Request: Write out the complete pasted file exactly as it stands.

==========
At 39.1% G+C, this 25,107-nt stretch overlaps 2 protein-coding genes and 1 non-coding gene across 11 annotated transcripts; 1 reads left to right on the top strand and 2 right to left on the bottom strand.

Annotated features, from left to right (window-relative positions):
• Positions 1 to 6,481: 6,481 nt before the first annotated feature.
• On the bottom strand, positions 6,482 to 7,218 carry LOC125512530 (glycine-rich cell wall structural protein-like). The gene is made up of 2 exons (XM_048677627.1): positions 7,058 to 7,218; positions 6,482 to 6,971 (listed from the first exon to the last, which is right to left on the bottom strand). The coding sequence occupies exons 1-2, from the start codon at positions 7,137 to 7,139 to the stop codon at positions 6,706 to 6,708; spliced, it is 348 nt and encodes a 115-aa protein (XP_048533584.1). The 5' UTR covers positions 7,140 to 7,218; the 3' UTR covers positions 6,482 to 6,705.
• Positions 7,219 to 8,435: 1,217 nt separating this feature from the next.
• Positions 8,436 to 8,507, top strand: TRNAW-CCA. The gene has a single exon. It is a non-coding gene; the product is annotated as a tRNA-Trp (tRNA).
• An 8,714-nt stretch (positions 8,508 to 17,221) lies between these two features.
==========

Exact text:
At 39.1% G+C, this 25,107-nt stretch overlaps 2 protein-coding genes and 1 non-coding gene across 11 annotated transcripts; 1 reads left to right on the top strand and 2 right to left on the bottom strand.

Annotated features, from left to right (window-relative positions):
• Positions 1 to 6,481: 6,481 nt before the first annotated feature.
• On the bottom strand, positions 6,482 to 7,218 carry LOC125512530 (glycine-rich cell wall structural protein-like). The gene is made up of 2 exons (XM_048677627.1): positions 7,058 to 7,218; positions 6,482 to 6,971 (listed from the first exon to the last, which is right to left on the bottom strand). The coding sequence occupies exons 1-2, from the start codon at positions 7,137 to 7,139 to the stop codon at positions 6,706 to 6,708; spliced, it is 348 nt and encodes a 115-aa protein (XP_048533584.1). The 5' UTR covers positions 7,140 to 7,218; the 3' UTR covers positions 6,482 to 6,705.
• Positions 7,219 to 8,435: 1,217 nt separating this feature from the next.
• Positions 8,436 to 8,507, top strand: TRNAW-CCA. The gene has a single exon. It is a non-coding gene; the product is annotated as a tRNA-Trp (tRNA).
• An 8,714-nt stretch (positions 8,508 to 17,221) lies between these two features.